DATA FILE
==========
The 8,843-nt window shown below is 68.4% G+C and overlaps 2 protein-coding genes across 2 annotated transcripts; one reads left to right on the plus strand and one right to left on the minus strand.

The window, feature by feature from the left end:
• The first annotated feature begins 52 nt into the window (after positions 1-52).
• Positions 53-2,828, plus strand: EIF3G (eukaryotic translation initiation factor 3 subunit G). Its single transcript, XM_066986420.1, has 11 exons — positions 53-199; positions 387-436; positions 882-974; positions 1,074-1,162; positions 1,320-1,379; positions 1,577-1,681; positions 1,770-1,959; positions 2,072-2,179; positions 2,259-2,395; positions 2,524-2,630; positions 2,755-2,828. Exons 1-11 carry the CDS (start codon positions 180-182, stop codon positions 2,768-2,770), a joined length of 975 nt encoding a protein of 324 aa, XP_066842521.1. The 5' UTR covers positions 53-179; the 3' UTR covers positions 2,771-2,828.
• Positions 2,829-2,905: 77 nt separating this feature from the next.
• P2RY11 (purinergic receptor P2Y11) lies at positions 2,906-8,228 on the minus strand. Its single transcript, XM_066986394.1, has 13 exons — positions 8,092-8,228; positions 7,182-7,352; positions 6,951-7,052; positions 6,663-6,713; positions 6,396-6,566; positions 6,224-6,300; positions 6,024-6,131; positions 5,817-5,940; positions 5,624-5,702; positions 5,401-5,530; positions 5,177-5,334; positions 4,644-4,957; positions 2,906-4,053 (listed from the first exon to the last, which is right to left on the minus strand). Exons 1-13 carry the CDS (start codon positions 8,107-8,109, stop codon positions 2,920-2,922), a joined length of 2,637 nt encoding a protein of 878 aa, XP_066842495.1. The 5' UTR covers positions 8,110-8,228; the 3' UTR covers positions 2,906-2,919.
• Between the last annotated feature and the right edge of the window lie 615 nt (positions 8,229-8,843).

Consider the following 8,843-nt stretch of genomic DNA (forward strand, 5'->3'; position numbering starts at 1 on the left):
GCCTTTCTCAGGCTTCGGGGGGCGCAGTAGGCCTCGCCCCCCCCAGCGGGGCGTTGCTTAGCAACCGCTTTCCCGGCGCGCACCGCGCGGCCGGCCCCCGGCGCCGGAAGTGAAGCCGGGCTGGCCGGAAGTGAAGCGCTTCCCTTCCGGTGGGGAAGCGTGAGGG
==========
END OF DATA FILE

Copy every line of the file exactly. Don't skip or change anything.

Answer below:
The 8,843-nt window shown below is 68.4% G+C and overlaps 2 protein-coding genes across 2 annotated transcripts; one reads left to right on the plus strand and one right to left on the minus strand.

The window, feature by feature from the left end:
• The first annotated feature begins 52 nt into the window (after positions 1-52).
• Positions 53-2,828, plus strand: EIF3G (eukaryotic translation initiation factor 3 subunit G). Its single transcript, XM_066986420.1, has 11 exons — positions 53-199; positions 387-436; positions 882-974; positions 1,074-1,162; positions 1,320-1,379; positions 1,577-1,681; positions 1,770-1,959; positions 2,072-2,179; positions 2,259-2,395; positions 2,524-2,630; positions 2,755-2,828. Exons 1-11 carry the CDS (start codon positions 180-182, stop codon positions 2,768-2,770), a joined length of 975 nt encoding a protein of 324 aa, XP_066842521.1. The 5' UTR covers positions 53-179; the 3' UTR covers positions 2,771-2,828.
• Positions 2,829-2,905: 77 nt separating this feature from the next.
• P2RY11 (purinergic receptor P2Y11) lies at positions 2,906-8,228 on the minus strand. Its single transcript, XM_066986394.1, has 13 exons — positions 8,092-8,228; positions 7,182-7,352; positions 6,951-7,052; positions 6,663-6,713; positions 6,396-6,566; positions 6,224-6,300; positions 6,024-6,131; positions 5,817-5,940; positions 5,624-5,702; positions 5,401-5,530; positions 5,177-5,334; positions 4,644-4,957; positions 2,906-4,053 (listed from the first exon to the last, which is right to left on the minus strand). Exons 1-13 carry the CDS (start codon positions 8,107-8,109, stop codon positions 2,920-2,922), a joined length of 2,637 nt encoding a protein of 878 aa, XP_066842495.1. The 5' UTR covers positions 8,110-8,228; the 3' UTR covers positions 2,906-2,919.
• Between the last annotated feature and the right edge of the window lie 615 nt (positions 8,229-8,843).

Consider the following 8,843-nt stretch of genomic DNA (forward strand, 5'->3'; position numbering starts at 1 on the left):
GCCTTTCTCAGGCTTCGGGGGGCGCAGTAGGCCTCGCCCCCCCCAGCGGGGCGTTGCTTAGCAACCGCTTTCCCGGCGCGCACCGCGCGGCCGGCCCCCGGCGCCGGAAGTGAAGCCGGGCTGGCCGGAAGTGAAGCGCTTCCCTTCCGGTGGGGAAGCGTGAGGG